Here’s how “Forever Chemicals” — manufactured chemicals that can easily contaminate water — can affect your health, including cancer and a weakened immune system, and why the EPA is working to limit them.
“Forever Chemicals” is the slang term for per- and polyfluoroalkyl substances (PFAS), chemicals that have been used in everyday products since the 1940’s.
They are known as “forever” chemicals because they do not degrade thanks to strong carbon-fluorine bonds, making it easy for these chemicals to linger in the environment and contaminate drinking water.
These chemicals are used in products for their waterproof and nonstick properties: you can find them in nonstick pans, waterproof clothing, food packaging like pizza boxes, medical devices like face masks, and cosmetic products.
Research has linked exposure to never-ending chemicals to kidney and testicular cancer and a weakened immune system, although the Centers for Disease Control and Prevention says scientists are still learning about health effects.
Chemicals have also historically been associated with reduced fertility, high blood pressure in pregnant women, developmental disorders in children, imbalances in natural hormones and elevated cholesterol levels.
Exposure to chemicals at very low levels, even lower than can be reliably detected, can still be dangerous and endanger people.
Forever chemical contamination is widespread: PFAS chemicals were detected in 98% of blood samples drawn in 1999 and 2000, according to the CDC, although levels of some of these chemicals have decreased since they were phased out since the 2000s .
3M, a manufacturing giant that makes PFAS, said it will phase out chemicals forever by the end of 2025.
Forever chemicals have been identified in more than 330 species of animals worldwide, and research suggests that animals experience similar health effects as humans from exposure.
The EPA on Tuesday proposed limits on the amount of chemicals that can be present in drinking water. The limit would be set at 4 parts per trillion for PFAS chemicals, the lowest level that can be reliably measured. The agency is expected to make a final ruling by the end of the year. Radhika Fox, EPA Assistant Administrator for Water, called the proposal a “transformative change” and said it could reduce exposure to chemicals forever for up to 100 million Americans.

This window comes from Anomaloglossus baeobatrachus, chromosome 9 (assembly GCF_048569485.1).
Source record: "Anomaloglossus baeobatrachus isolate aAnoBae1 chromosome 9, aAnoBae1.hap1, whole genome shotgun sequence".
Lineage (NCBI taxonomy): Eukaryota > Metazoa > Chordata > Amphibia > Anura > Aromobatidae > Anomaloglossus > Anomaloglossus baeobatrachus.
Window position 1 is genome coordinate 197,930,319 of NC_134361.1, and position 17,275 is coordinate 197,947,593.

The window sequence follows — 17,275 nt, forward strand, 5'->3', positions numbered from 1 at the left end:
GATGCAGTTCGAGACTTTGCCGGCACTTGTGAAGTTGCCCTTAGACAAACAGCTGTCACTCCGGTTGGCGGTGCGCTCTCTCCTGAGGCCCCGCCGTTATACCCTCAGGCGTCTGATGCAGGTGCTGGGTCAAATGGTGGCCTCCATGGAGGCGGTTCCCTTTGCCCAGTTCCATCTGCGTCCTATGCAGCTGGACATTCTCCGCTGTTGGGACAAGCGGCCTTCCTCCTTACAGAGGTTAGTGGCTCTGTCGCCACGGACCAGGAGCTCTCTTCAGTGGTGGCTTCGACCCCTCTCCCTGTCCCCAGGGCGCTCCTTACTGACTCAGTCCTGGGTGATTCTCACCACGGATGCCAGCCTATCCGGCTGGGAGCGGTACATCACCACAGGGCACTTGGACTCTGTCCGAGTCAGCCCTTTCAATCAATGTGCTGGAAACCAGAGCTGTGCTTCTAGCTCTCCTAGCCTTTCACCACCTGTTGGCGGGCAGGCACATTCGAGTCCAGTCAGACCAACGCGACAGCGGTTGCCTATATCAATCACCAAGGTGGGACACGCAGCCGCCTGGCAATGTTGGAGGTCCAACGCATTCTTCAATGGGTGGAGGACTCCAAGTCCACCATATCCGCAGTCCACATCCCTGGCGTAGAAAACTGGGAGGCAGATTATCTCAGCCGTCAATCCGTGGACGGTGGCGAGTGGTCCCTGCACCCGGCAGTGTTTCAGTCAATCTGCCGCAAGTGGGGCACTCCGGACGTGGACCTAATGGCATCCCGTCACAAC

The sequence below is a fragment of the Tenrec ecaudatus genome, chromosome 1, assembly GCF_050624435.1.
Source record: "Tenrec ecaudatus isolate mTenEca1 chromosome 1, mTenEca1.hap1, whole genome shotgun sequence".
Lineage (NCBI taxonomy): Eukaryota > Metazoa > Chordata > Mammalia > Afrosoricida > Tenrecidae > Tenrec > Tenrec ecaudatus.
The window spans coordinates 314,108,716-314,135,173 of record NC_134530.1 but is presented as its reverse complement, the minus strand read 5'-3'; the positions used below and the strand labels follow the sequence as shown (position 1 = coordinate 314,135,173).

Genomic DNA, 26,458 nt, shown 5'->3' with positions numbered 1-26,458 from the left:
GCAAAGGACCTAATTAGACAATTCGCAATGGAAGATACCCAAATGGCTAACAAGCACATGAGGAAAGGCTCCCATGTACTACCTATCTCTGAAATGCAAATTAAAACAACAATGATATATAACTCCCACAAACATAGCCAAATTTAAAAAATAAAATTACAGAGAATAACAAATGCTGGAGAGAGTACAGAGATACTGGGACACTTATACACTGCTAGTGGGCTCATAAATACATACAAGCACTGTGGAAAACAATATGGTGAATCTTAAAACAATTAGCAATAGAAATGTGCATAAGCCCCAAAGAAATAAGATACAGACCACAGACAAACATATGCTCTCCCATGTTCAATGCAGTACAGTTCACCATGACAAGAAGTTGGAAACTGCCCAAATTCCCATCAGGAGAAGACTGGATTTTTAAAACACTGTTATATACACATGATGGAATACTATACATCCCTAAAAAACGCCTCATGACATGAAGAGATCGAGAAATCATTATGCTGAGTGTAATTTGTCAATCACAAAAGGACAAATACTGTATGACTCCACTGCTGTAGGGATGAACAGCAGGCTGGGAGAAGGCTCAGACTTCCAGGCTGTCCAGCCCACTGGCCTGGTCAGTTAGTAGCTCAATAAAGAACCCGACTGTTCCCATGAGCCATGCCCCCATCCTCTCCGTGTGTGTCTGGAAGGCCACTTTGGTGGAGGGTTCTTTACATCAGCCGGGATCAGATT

The Biden administration has previously expressed support for permanently limiting chemicals in drinking water and in October 2021 unveiled a plan for federal agencies, including the EPA, the Department of Defense and the Food and Drug Administration, to tackle PFAS pollution. In June, the Biden administration announced that the EPA would issue health advisories for certain PFAS and distribute $1 billion in grants through the bipartisan Infrastructure Act “to help communities on the front lines of PFAS contamination,” in Drinking water. Some states have already passed legislation targeting forever chemicals: In July 2021, Maine passed legislation that would ban the use of forever chemicals in all products by 2030, except when deemed “currently unavoidable.” Wisconsin also introduced limits for PFAS levels in drinking water in February 2022.
Some studies have suggested a link between PFAS exposure and the likelihood and severity of Covid-19 infection, although scientists say more research is needed. Forever chemicals have also been detected in face masks.
“People on the front lines of PFAS contamination have suffered for far too long,” EPA Administrator Michael Regan said in a statement. “Therefore, as part of a whole-of-government approach, the EPA is taking aggressive action to prevent these chemicals from entering the environment and to protect affected families from this ever-present challenge.”
Toxic Chemicals Forever Close To Reaching Their First US Exposure Limits (AP)
You probably have “forever chemicals” in your body. Here’s what that means. (Voice)